C.H. Hanson Chalk Hog - Review
How much can you really say about a chalk line? Before today, we thought the answer was, "not much." But, after using C.H. Hanson's Chalk Hog for a while, we found that, with any finely-crafted tool, we can just keep talking and talking and talking...
The Chalk Hog is part of C.H. Hanson's ongoing Signature Series which kicked off last year with the release of the freakishly cool Pivot Square, and like that tool, the Hog is an innovative take on an old standard.
The Hog has all the basic features and functionality of a standard chalk line, but they're all better. The line is a poly-braided cord, as opposed to the fuzzy cotton shoelace that is found in a lot of chalk lines. The handle that reels the string back in is solid, and according to C.H. Hanson, pulls the string in at a rate six times faster than your average chalk line.
The best feature of the Chalk Hog is that you have the option of screwing a bottle of chalk right into the unit so you don't have to worry about constantly stopping and reloading. If you've ever spent a day laying out walls for new construction, you're aware of what a drag this can be. Although the Hog comes with a 4 oz. bottle of chalk, the threads can accept any 8 oz. bottle. We had no problem screwing in a bottle of Irwin chalk that we had kicking around. The added bonus of this bottle fed system is that if you decide not to screw a bottle directly into the Hog, you can load it like a traditional chalk line. The great part of this is that the opening to load the Hog is much larger than normal and you're much less apt to end up with chalk all over your hands.
Another great feature of the Chalk Hog is the design of the hook. Not only does it have some serious teeth on it, it can swivel around, so you can easily snap a line at an angle and not have to worry about the hook slipping. The Chalk Hog also has a little on-board pencil sharpener.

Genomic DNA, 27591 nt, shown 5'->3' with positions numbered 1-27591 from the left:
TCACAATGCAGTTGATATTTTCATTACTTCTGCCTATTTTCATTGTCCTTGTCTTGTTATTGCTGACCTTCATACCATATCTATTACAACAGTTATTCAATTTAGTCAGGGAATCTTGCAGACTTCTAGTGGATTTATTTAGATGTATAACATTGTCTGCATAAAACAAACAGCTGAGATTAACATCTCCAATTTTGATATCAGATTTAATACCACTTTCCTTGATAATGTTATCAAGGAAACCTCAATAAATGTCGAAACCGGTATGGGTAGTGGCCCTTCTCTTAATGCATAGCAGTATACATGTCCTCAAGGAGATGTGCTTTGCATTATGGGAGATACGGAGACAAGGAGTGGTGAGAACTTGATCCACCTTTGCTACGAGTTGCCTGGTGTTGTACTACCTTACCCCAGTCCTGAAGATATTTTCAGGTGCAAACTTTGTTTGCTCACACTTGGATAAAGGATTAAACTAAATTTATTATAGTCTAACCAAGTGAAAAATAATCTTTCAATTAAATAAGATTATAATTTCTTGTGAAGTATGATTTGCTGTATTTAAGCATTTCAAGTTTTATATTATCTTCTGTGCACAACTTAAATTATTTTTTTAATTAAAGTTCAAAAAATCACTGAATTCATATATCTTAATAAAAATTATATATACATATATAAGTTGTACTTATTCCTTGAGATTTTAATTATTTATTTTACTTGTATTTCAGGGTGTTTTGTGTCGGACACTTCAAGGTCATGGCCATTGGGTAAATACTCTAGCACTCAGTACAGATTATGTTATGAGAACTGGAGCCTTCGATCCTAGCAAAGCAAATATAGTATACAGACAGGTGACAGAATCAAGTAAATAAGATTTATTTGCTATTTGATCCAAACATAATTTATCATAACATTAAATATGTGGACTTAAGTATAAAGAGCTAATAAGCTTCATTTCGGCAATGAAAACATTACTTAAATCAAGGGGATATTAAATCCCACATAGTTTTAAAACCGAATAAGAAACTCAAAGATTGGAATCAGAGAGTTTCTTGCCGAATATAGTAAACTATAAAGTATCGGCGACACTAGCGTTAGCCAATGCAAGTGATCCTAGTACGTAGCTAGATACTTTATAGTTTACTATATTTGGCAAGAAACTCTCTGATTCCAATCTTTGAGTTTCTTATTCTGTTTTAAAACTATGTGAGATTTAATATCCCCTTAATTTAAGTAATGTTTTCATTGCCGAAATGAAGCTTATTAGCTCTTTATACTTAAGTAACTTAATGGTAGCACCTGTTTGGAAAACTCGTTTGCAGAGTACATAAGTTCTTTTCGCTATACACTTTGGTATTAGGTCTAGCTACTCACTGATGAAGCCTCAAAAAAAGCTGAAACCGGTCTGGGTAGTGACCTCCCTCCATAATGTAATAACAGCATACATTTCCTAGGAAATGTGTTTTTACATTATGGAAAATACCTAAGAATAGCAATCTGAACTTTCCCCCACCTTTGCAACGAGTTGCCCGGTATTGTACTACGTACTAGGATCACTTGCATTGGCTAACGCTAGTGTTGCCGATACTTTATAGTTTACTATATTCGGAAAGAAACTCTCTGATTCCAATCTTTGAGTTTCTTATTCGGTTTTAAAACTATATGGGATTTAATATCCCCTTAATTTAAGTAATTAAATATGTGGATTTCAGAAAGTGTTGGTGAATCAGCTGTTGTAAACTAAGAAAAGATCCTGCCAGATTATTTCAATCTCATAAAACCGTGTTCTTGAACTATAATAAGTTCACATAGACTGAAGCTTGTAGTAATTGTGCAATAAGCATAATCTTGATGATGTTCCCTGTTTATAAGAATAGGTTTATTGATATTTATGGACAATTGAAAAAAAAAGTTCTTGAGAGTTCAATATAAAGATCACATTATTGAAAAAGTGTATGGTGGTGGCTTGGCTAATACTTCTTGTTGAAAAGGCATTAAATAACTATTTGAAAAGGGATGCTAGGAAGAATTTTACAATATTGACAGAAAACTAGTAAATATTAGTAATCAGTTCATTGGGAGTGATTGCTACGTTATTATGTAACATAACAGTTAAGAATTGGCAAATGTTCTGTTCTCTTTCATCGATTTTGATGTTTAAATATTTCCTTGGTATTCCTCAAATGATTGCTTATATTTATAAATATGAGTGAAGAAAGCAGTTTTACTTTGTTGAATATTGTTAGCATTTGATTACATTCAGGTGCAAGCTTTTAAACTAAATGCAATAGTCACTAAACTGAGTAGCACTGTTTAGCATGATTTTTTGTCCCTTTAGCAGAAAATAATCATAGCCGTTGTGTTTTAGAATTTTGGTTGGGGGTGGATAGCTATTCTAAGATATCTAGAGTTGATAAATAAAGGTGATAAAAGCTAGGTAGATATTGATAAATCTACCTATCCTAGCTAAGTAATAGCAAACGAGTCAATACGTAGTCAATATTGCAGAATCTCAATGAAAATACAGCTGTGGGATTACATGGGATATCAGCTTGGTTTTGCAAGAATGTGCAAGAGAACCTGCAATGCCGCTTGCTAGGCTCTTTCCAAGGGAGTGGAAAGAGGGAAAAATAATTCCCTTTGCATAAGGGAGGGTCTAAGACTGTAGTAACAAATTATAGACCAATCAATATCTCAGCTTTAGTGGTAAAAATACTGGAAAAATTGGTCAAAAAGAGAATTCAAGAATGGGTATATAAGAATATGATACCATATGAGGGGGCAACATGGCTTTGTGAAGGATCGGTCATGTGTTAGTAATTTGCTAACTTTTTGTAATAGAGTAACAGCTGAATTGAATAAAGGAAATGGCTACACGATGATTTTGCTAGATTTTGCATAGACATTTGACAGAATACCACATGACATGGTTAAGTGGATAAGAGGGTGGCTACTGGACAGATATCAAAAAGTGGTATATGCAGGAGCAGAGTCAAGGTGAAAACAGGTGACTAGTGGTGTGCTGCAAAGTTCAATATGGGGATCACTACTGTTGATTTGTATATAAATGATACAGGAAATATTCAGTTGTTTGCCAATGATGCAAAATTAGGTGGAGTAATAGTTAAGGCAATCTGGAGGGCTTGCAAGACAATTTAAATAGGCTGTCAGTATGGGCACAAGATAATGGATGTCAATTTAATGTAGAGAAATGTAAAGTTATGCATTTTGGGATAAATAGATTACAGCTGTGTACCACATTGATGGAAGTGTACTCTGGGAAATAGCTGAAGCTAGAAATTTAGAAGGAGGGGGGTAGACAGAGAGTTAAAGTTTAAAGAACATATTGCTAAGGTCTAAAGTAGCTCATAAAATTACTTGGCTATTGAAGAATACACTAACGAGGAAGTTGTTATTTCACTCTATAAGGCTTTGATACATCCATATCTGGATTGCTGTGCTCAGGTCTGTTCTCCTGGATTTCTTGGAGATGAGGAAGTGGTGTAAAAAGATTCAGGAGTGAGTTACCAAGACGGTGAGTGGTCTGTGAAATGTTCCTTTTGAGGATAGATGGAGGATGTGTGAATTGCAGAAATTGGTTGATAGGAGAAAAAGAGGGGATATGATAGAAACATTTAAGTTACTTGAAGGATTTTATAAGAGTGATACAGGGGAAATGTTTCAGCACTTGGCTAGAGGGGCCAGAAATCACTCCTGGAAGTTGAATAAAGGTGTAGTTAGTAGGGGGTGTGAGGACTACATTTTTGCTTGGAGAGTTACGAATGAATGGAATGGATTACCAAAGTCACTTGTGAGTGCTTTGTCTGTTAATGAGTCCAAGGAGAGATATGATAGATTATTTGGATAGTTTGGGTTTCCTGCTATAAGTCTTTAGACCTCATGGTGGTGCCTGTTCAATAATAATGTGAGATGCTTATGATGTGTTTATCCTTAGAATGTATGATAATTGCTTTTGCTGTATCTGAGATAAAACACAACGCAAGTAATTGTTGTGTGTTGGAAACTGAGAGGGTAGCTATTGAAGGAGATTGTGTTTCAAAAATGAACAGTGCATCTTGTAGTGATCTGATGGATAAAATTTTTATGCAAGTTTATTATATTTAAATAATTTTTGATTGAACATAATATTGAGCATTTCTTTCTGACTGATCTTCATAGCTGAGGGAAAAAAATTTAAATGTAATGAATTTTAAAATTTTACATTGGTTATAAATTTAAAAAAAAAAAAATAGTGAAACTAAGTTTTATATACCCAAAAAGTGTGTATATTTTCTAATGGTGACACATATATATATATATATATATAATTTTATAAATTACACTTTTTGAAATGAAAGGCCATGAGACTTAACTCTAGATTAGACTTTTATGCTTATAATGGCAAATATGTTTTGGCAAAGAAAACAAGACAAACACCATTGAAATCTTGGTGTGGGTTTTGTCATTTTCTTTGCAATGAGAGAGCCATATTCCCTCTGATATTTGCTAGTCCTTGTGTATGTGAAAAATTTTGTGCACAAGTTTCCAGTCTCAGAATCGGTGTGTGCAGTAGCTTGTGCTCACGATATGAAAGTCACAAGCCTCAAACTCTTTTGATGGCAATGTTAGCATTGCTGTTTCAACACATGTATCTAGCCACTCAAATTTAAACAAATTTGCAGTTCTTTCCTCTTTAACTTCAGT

We tested the Chalk Hog against a standard Irwin line and the results were pretty interesting. The poly-braided line left a much cleaner mark which used far less chalk to make. There is no doubt which line we'd rather cut on.
The Chalk Hog costs between $15 and $20 and, like we said, it comes with a 4 oz. bottle of blue chalk. The price puts it at about double that of low-quality lines and less than other high-quality lines that have less functionality. That said, if you've in the market for a versatile chalk line, we suggest going with the Chalk Hog.
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Posted by Doug Mahoney at April 16, 2008 5:00 AM
I understand your reluctance to take the image at face value, but having worked with the folks at Tool Snob I know their integrity is of the highest value.
When tool functions are not up to snuff, they do point that out and have been very even handed in their reviews.
That being said, the Chalk Hog chalk reels, the 150 and 100, both have cleaning pads that the poly braided lines passes over before leaving the main housing, which reduces the amount of excess chalk from the line when being pulled out.
Just as many guys will use fishing line instead of the old cotton lines that absorb a lot of chalk in the frayed areas, the poly braided line is clean and sleek.
To see the 150 in action, C.H. Hanson has a video posted at: